You have a point, but a separation has to be made between social and casual games. When one plays casual games on a Wii, you already went through quite a few entry barriers: you already paid money for the console and the games, and you already got familiarized with the controllers. For a non-gamer, the learning curve between a social game and and the Wii is a very steep one. While the Wii is operating a disruption in the industry, rebooting from bottom and going upwards from there (an article i linked before explains this theory, and i have to say i agree). As they progressively add complexity, they will come closer to the complex market Sony and Microsoft cater more too (Nintendo will probably release a new console somewhere later in the future), and leave them in a tight spot: they can't go "down", because they can't compete with Nintendo in that market, and they can't go "up" towards the hardcore of the hardcore, because that market is too small. So, they'll be stuck there, ready to be pounded senseless. Nintendo saw a gap in the lower tiers of the market, and planned it well long ago. Or at least, it's reasonable to assume so, as far as predictions go, but it's no science. So casual gaming *can* lead people to more complex games, there is a lot of common ground, and depends only on wether people are willing to give it a try or not. Social gaming however, is (like i said way too much already) a totally different beast. The gap is too big, the design focus and process is different, the platform is different, and even the userbase is different (a lot of social gamers don't even like PopCap's games, for instance).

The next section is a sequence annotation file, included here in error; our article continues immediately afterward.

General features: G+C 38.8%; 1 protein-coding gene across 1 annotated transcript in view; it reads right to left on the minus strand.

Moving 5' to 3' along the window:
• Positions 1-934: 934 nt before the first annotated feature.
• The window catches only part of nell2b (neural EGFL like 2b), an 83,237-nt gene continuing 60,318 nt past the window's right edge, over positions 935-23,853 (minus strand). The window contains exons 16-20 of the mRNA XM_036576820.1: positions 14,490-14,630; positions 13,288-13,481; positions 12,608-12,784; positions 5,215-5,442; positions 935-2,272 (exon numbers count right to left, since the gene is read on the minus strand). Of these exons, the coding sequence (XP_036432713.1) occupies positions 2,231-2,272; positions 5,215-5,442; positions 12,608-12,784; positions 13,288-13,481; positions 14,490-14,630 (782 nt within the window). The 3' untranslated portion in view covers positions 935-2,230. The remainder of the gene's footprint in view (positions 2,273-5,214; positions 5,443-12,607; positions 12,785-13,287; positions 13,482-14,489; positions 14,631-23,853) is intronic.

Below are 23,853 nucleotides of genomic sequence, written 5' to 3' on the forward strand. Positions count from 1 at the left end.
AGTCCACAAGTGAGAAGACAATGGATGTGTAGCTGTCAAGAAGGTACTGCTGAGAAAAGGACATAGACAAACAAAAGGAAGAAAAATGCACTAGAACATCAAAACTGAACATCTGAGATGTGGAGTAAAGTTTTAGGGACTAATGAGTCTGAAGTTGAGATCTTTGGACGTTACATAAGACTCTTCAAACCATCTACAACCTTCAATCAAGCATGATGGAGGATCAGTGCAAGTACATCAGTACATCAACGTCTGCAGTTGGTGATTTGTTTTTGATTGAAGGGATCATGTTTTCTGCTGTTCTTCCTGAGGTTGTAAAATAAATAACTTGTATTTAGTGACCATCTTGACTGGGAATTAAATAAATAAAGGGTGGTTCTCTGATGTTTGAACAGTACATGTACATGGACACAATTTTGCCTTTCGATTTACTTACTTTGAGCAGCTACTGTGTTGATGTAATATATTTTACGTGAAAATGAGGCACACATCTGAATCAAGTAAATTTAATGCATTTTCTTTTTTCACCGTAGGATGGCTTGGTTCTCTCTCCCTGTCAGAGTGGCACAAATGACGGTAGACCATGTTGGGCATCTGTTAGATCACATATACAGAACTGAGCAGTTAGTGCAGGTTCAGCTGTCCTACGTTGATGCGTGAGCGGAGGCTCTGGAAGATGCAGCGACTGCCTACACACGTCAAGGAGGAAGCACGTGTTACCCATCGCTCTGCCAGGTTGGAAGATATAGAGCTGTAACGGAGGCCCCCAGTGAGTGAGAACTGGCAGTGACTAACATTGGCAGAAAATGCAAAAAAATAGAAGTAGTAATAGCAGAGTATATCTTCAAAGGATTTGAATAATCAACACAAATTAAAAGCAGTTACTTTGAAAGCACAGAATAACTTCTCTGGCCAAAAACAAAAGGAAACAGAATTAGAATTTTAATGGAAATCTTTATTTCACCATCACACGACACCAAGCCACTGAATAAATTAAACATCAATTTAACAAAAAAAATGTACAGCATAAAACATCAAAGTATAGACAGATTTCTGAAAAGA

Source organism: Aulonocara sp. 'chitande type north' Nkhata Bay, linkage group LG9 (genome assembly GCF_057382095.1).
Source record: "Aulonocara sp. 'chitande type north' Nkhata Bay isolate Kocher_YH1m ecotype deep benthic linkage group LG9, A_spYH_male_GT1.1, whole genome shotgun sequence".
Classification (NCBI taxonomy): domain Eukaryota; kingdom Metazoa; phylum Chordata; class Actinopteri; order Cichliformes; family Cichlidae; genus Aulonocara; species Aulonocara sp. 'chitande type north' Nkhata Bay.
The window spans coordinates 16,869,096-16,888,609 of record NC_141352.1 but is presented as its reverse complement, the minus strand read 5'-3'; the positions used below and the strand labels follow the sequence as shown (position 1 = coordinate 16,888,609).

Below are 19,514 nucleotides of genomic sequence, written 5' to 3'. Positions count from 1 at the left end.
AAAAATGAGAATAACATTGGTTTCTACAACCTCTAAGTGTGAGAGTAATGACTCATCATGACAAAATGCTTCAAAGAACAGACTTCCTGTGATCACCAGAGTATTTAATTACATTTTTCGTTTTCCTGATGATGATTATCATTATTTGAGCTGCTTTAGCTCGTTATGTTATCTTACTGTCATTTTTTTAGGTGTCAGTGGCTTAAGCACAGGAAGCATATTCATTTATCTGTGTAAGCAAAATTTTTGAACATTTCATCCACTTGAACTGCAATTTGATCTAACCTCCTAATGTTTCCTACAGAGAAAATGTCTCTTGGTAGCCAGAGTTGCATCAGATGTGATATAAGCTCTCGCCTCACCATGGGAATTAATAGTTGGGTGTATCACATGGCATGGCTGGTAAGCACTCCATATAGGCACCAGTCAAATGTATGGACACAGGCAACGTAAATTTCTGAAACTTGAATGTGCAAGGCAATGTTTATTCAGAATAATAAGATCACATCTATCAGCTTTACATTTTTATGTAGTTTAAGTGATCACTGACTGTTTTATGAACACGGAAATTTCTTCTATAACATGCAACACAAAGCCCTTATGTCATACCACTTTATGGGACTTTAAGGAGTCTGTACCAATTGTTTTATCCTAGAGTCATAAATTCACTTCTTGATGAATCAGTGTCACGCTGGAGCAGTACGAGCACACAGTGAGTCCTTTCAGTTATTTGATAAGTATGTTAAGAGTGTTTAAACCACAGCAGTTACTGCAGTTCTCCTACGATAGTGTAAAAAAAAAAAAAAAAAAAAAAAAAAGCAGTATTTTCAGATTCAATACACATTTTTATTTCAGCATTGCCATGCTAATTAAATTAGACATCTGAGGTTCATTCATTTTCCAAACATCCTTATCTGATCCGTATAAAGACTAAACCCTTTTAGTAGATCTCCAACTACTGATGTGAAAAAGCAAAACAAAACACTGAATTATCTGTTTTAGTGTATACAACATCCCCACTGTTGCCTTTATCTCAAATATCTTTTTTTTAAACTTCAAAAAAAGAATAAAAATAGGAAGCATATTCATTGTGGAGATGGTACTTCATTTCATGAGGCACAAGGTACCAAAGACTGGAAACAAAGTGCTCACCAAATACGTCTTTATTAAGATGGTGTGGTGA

And like it's already been said, being able to learn is one thing, wanting to is another. But we do tend to disregard the difficulty in something when we grew up around it. As an example, i grew up in a small village in the interior of Portugal, that didn't even have electricity when my dad was born (in the 40's). My dad is not dumb in the slightest, he has a college degree, and has been very involved in local politics. But i struggle to teach him simple things like reading text messages in his cell phone, and browsing through the interfaces of his new TV and DVD player. The context in which you grow up matters a lot in terms of both previous experiences that help you adapt to something new, and the motivation required to overcome technological obstacles.